Klein Sun Gallery is pleased to announce Everything Comes With an Expiry Date, a solo show of paintings by Chow Chun Fai, on view from October 13 through November 12, 2016.
Chow Chun Fai is among the generation of artists influenced by the return of Hong Kong to mainland China in 1997. Working as an artist for over 10 years, Chow is also a political activist on many of the sociopolitical issues present in Hong Kong. He is a member of the Factory Artists Concern Group, and also the chairman of the Fotanian Artist Village, an artistic collective in the Fo Tan industrial zone in Hong Kong. In 2012, Chow ran, albeit unsuccessfully, for the cultural post in the Hong Kong Legislative Council as an artist, further demonstrating the artist’s devotion to Hong Kong’s social and political movement.
Chow immersed himself in the local life of Hong Kong when he was a taxi driver for approximately 8 years. This experience led to the abundance of taxi cars in his earlier paintings, and also spawned his documentation about the political transformation in Hong Kong, which is presented in this exhibition through his “Movie Painting” series. Inspired by Italian composer Italo Calvino’s viewpoint on classics as “books which exercise a particular influence, both when they imprint themselves on our imagination as unforgettable, and when they hide in the layers of memory disguised as the individual’s or the collective unconscious,” Chow appropriates various scenes and relevant subtitles from Hong Kong films, and re-contextualizes the the city’s iconography, as well as its complex historical narrative since the 1970s.
In Chungking Express, “Somehow everything comes with an expiry date" (2016), one of the paintings shown in the exhibition, the artist painted the highly recognized movie still in which the protagonist says “somehow everything comes with an expiry date” while mourning for his lost relationship. Reiterating the uncertainty and melancholy portrayed in Chungking Express, the artist alludes to the societal tension before the 1997 handover.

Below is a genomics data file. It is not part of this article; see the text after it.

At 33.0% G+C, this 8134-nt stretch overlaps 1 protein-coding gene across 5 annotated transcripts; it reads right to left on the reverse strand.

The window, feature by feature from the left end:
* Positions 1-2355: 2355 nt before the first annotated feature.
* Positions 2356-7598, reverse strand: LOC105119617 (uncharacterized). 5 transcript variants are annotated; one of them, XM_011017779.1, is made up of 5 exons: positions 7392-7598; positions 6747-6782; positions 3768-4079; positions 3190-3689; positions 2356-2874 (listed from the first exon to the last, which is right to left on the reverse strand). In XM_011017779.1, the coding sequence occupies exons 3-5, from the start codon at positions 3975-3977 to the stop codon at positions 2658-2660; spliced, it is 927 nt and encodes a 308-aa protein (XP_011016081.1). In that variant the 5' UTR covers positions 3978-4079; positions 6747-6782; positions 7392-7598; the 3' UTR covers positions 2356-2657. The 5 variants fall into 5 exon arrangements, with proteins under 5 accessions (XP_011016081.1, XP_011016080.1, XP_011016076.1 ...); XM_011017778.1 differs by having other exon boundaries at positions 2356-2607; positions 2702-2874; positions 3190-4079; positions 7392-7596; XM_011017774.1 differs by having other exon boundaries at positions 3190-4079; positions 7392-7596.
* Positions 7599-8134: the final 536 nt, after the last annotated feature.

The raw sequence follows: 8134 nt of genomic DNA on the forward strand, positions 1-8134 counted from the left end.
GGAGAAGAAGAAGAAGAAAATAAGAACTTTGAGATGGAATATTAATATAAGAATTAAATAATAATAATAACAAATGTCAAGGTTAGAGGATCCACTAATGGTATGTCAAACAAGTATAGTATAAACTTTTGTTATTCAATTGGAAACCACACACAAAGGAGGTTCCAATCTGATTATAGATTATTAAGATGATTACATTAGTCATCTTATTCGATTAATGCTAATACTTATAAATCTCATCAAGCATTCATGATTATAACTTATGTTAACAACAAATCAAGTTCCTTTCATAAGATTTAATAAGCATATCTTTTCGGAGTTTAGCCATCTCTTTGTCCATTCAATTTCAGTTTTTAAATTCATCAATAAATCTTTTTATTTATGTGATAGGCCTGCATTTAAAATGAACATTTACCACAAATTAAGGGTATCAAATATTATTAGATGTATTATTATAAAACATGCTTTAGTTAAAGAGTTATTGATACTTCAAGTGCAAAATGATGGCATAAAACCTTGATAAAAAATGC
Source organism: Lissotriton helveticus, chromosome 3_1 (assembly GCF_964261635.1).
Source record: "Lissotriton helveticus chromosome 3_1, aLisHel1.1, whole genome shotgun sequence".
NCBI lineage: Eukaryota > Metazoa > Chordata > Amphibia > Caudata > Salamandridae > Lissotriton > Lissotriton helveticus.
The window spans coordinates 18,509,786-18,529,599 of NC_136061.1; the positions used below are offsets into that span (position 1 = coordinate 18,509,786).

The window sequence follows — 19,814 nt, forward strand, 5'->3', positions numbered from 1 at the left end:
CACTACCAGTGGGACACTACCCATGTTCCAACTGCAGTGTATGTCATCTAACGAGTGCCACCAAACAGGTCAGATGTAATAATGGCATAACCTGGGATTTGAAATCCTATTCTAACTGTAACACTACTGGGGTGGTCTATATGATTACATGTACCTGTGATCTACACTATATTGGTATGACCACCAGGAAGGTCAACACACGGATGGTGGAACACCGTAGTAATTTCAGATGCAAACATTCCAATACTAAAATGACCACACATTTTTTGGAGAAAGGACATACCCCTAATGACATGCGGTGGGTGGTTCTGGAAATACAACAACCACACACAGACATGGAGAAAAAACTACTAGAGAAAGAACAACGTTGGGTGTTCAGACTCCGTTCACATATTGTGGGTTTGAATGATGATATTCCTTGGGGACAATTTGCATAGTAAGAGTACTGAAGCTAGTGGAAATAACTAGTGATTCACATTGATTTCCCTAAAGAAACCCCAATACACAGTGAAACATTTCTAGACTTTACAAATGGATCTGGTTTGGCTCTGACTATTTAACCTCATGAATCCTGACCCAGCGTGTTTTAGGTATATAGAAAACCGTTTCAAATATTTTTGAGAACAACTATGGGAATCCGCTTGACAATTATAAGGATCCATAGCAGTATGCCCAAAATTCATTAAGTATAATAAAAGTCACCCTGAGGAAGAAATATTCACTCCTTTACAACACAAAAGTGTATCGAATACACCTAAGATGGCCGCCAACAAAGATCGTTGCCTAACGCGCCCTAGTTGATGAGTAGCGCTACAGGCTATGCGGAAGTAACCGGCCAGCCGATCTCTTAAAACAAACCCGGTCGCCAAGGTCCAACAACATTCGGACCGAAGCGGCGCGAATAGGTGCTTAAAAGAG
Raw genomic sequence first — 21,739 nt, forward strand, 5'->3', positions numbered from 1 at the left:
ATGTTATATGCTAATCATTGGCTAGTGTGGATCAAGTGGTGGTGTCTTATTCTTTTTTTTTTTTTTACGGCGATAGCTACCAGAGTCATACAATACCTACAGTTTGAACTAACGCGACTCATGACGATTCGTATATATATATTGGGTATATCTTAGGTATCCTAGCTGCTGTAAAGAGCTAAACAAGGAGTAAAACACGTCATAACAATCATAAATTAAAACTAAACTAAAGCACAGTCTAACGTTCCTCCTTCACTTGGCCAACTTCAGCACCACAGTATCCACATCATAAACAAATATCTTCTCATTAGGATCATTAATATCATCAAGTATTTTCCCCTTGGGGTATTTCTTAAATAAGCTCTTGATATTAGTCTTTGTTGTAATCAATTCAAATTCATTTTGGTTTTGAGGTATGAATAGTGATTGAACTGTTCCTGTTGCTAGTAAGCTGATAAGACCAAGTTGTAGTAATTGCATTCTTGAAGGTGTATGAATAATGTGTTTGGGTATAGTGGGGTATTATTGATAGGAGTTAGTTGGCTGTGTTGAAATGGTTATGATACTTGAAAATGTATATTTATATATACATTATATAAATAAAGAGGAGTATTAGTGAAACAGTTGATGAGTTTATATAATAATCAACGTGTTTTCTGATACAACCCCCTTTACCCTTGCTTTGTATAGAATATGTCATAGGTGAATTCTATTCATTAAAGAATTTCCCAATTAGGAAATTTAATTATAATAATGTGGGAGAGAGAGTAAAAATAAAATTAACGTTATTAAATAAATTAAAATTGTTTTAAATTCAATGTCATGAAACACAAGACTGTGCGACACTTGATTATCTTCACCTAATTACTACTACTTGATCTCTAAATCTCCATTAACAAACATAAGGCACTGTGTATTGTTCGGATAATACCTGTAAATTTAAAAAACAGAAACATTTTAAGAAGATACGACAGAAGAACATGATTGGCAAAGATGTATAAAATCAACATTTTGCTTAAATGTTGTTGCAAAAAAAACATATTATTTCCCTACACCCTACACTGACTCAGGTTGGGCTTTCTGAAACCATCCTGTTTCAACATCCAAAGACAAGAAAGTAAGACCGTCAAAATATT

Created in 2016, the artist touches upon the territory’s anxiety towards the “One Country, Two Systems” policy where Hong Kong will officially morph into the socialist system in China in 2047. Capturing a series of stills from classical Hong Kong movies, Chow Chun Fai plays on the in-between status of the city both politically and culturally, expressing the constant confusion and negotiation in the on-going readjustment in search for the identity of Hong Kong.
Chow Chun Fai was born and raised in Hong Kong in 1980. He holds a BA and MFA from the Fine Arts Department of the Chinese University of Hong Kong. His recent solo exhibitions include, CHOW Chun Fai: I Have Nothing to Say, Hanart TZ Gallery, Hong Kong (2015); Cultural Rights-Artist Running An Election, the Hong Kong University of Science and Technology, Hong Kong (2013); Shanghai Tan-Paintings by CHOW Chun Fai, Aike-Dellarco, Shanghai (2008). He has also exhibited in group shows worldwide including Chinese WhispersRecent Art from the Sigg und M+ Sigg Collections, Kunstmuseum Bern; Zentrum Paul Klee, Bern, Switzerland (2016); The Past Continuing, Hong Kong Heritage Museum, Hong Kong (2015); All Are Guests-Homecoming, Hong Kong Museum of Art, Hong Kong (2015); Light and Shadows - Caravaggio • The Italian Baroque Master, Asia Society, Hong Kong (2015); Hong Kong Eye, Saatchi Gallery, London (2012); Liverpool Biennial, Liverpool (2012); Legacy and Creation - Art vs Art, MOCA, Shanghai (2010); Beautiful Journey-Beautiful World, West Kowloon Cultural District, Hong Kong (2008); and Hong Kong Art Biennial Exhibition 2003, Hong Kong Museum of Art, Hong Kong (2003).
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